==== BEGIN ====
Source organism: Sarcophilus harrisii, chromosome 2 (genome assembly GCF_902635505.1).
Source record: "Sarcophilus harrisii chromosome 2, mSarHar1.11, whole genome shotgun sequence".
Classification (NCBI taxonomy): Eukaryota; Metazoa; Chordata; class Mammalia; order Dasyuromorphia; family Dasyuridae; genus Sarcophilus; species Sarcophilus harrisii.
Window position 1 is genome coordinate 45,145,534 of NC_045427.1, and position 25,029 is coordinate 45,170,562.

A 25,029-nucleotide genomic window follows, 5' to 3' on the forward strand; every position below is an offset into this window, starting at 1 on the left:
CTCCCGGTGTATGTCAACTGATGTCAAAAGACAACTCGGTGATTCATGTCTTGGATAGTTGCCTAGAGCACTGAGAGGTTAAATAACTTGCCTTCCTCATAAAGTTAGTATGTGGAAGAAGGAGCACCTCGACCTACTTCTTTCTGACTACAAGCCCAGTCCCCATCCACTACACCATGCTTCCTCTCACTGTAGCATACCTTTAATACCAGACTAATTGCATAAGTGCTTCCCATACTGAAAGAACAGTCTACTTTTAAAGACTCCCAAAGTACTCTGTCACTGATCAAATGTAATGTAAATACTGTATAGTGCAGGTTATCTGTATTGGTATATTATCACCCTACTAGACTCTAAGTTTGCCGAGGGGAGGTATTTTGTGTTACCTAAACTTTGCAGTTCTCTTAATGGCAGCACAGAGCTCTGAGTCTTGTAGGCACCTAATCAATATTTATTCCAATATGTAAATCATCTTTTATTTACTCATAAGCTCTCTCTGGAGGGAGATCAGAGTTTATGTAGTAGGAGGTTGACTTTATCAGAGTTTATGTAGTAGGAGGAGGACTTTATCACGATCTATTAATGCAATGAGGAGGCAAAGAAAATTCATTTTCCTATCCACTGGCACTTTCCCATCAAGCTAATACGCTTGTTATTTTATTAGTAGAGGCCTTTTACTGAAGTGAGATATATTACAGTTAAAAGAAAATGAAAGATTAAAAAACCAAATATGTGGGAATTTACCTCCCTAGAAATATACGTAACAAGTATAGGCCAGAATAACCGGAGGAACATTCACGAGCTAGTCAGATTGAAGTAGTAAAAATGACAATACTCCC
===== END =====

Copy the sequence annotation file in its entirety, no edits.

Source organism: Sarcophilus harrisii, chromosome 2 (genome assembly GCF_902635505.1).
Source record: "Sarcophilus harrisii chromosome 2, mSarHar1.11, whole genome shotgun sequence".
Classification (NCBI taxonomy): Eukaryota; Metazoa; Chordata; class Mammalia; order Dasyuromorphia; family Dasyuridae; genus Sarcophilus; species Sarcophilus harrisii.
Window position 1 is genome coordinate 45,145,534 of NC_045427.1, and position 25,029 is coordinate 45,170,562.

A 25,029-nucleotide genomic window follows, 5' to 3' on the forward strand; every position below is an offset into this window, starting at 1 on the left:
CTCCCGGTGTATGTCAACTGATGTCAAAAGACAACTCGGTGATTCATGTCTTGGATAGTTGCCTAGAGCACTGAGAGGTTAAATAACTTGCCTTCCTCATAAAGTTAGTATGTGGAAGAAGGAGCACCTCGACCTACTTCTTTCTGACTACAAGCCCAGTCCCCATCCACTACACCATGCTTCCTCTCACTGTAGCATACCTTTAATACCAGACTAATTGCATAAGTGCTTCCCATACTGAAAGAACAGTCTACTTTTAAAGACTCCCAAAGTACTCTGTCACTGATCAAATGTAATGTAAATACTGTATAGTGCAGGTTATCTGTATTGGTATATTATCACCCTACTAGACTCTAAGTTTGCCGAGGGGAGGTATTTTGTGTTACCTAAACTTTGCAGTTCTCTTAATGGCAGCACAGAGCTCTGAGTCTTGTAGGCACCTAATCAATATTTATTCCAATATGTAAATCATCTTTTATTTACTCATAAGCTCTCTCTGGAGGGAGATCAGAGTTTATGTAGTAGGAGGTTGACTTTATCAGAGTTTATGTAGTAGGAGGAGGACTTTATCACGATCTATTAATGCAATGAGGAGGCAAAGAAAATTCATTTTCCTATCCACTGGCACTTTCCCATCAAGCTAATACGCTTGTTATTTTATTAGTAGAGGCCTTTTACTGAAGTGAGATATATTACAGTTAAAAGAAAATGAAAGATTAAAAAACCAAATATGTGGGAATTTACCTCCCTAGAAATATACGTAACAAGTATAGGCCAGAATAACCGGAGGAACATTCACGAGCTAGTCAGATTGAAGTAGTAAAAATGACAATACTCCC